Improving water use efficiency starts with caring for the soil

Improving water use efficiency starts with caring for the soil

A year like 2015 can teach us a lot about the importance of water in the production of crops.

Here in the Mississippi Hills we have to make the most of the water we receive as rainfall during the winter months as well as during the growing season.

Very few of the farmers in this region have the capability to provide supplemental water to their crops, so our efforts to increase water use efficiency are not optional but necessary.

Since we can’t irrigate very much of our crop, we have been forced to learn every practice that can allow our soils to store as much water as possible and that will allow our crops to extract and use as much of that stored water as possible.

The strategies involved in this program begin with the soil and include the standard practices of soil fertility such as liming and fertilizing according to current soil tests and improving the quality of the soil to raise organic matter levels and increase the activity of beneficial soil organisms such as mycorrhizae and earthworms.

The reduction of tillage is a critical part of this plan since reduced tillage slows the breakdown of valuable organic matter and allows for the multi-year process of developing a network of mycorrhizal hyphae. Mycologists refer to this as the Hartig network. It allows crop plants to take advantage of moisture reserves that are beyond the range of the plant’s own roots.

This network of fungal hyphae brings both water and nutrients to the plant from distances the plant may not reach without the help of this natural symbiotic relationship.

We are ignoring one of the most basic principles of nature when we interfere with this and other beneficial relationships plants have with the soil and the micro- and macro-organisms that live there.

The plants that grow in soil feed the system. Crops are only part of the story since other plants grow there as well, including volunteer and planted.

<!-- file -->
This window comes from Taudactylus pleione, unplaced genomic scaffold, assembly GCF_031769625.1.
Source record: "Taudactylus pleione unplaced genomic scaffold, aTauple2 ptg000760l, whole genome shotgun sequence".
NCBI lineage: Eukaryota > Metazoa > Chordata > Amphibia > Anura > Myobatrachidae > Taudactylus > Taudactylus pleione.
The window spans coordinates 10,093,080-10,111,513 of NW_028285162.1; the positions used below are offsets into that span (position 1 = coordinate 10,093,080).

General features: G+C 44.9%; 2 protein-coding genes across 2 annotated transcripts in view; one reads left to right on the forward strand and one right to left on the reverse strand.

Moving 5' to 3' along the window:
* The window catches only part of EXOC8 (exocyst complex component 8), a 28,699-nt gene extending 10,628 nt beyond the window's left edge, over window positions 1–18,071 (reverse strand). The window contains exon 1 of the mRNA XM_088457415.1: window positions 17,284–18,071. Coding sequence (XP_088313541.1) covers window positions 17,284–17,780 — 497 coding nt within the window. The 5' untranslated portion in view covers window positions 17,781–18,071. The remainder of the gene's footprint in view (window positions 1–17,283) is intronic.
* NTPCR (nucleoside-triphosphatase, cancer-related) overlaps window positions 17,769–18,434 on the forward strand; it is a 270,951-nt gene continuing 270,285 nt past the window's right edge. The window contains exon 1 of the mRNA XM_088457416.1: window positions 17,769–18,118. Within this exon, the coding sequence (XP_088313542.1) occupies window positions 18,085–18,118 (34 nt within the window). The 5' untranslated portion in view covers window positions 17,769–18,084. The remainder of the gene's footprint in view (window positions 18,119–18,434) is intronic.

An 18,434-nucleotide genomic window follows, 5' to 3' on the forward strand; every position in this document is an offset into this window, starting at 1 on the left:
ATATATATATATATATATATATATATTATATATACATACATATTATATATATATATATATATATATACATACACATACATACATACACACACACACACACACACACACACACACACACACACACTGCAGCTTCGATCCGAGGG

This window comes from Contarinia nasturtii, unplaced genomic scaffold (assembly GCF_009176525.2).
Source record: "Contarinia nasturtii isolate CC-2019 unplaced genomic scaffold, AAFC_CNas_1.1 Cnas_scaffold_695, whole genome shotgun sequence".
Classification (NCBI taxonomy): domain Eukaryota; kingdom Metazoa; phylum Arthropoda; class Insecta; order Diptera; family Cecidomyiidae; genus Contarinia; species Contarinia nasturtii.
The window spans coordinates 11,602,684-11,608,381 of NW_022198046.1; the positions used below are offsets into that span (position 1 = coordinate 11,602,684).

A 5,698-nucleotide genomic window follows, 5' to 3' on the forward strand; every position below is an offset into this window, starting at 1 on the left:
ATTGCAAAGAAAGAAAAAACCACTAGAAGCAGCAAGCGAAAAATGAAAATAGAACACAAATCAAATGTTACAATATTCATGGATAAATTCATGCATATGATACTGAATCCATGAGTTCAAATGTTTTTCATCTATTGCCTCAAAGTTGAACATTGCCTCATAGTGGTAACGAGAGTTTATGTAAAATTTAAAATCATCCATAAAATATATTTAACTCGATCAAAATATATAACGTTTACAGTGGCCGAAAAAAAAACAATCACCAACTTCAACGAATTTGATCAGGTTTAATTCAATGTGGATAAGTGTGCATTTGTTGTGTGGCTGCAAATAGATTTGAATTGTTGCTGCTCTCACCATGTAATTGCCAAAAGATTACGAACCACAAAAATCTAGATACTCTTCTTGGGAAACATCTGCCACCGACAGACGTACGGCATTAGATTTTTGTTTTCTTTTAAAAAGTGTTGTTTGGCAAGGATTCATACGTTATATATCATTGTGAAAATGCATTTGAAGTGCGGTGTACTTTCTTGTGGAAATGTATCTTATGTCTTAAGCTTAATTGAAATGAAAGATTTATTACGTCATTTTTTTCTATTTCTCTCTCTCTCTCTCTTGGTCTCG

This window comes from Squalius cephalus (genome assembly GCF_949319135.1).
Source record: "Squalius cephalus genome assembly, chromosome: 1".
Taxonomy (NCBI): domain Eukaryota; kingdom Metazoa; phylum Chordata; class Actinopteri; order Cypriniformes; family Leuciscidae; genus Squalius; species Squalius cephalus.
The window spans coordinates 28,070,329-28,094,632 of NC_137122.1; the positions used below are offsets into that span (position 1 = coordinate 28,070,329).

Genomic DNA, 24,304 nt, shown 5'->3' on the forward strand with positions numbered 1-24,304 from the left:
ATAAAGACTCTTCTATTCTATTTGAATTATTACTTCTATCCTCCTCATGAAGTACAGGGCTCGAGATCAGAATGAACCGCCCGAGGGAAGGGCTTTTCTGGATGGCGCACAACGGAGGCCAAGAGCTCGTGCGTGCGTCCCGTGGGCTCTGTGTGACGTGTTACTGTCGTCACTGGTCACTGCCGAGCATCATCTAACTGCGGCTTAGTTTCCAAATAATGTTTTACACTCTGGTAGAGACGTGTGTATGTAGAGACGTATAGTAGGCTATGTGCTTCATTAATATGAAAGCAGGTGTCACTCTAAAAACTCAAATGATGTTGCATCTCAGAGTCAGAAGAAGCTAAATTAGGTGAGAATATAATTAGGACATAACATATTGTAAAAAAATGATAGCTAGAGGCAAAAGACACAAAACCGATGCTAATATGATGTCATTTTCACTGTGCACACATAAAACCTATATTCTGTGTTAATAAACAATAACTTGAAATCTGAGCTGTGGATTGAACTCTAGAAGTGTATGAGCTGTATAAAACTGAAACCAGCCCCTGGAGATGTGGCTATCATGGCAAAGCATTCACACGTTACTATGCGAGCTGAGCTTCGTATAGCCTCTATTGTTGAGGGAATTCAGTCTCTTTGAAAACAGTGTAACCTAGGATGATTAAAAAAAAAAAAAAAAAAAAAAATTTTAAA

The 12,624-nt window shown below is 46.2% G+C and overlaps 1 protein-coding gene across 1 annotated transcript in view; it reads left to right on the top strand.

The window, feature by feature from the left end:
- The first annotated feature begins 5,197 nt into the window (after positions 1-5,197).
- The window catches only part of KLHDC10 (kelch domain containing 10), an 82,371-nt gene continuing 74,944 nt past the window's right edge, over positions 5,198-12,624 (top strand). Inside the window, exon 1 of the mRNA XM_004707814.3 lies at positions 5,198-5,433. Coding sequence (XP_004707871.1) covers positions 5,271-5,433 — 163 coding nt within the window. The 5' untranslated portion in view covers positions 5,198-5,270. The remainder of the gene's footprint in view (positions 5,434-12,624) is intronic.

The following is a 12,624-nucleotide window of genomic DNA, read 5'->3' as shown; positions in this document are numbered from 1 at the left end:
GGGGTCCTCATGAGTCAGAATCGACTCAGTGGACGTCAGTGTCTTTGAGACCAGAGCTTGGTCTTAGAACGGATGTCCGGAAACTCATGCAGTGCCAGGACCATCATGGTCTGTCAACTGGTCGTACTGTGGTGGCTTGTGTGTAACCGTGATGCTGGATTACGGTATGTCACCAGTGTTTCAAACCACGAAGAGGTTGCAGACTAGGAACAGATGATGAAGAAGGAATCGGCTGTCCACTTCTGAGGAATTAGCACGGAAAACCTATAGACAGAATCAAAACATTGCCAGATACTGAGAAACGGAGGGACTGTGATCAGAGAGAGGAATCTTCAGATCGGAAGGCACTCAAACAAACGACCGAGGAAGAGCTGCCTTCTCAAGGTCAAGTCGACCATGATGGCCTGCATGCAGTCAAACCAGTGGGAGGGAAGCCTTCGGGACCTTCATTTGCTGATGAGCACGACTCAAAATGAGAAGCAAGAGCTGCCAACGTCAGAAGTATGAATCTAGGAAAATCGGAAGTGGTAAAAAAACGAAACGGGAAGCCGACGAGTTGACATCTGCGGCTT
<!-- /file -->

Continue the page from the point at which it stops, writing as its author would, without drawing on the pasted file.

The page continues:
Ideally, we choose the plants that alternate with the summer crop, including winter crops like wheat that will be harvested for grain and others we refer to as cover crops that will be terminated before planting the next summer crop.

These other crops — whether for harvest or cover — keep the system going and help to build the organic matter and structure that allow soil to store water more effectively and then supply it to the summer crop during periods when rainfall may be scarce.

For some this may seem far-fetched, but if we compare fields where these methods have been applied for the last few years to others that has not been cared for in this way, the difference will quickly be apparent in a year like this.

Skeptics of this approach sometimes compare fields that have been recently converted to conservation systems such as reduced tillage and cover crops for only one year to those where conventional methods have been used for many years. They often see no improvement or even slight yield declines from this change simply because the return to a natural soil environment takes time.

Some soils respond more quickly, but it takes a minimum of two to three years for nature to repair enough of the damage of decades for crops to respond.

The normal reaction is that a producer cannot stand this slump for economic reasons, but we seem to forget that these soils must feed us for many years to come and must be protected from further degradation.

A phased approach with lesser productive fields being converted first may be the answer. Regardless of how it’s done, we must learn to care for the land and the water we have.

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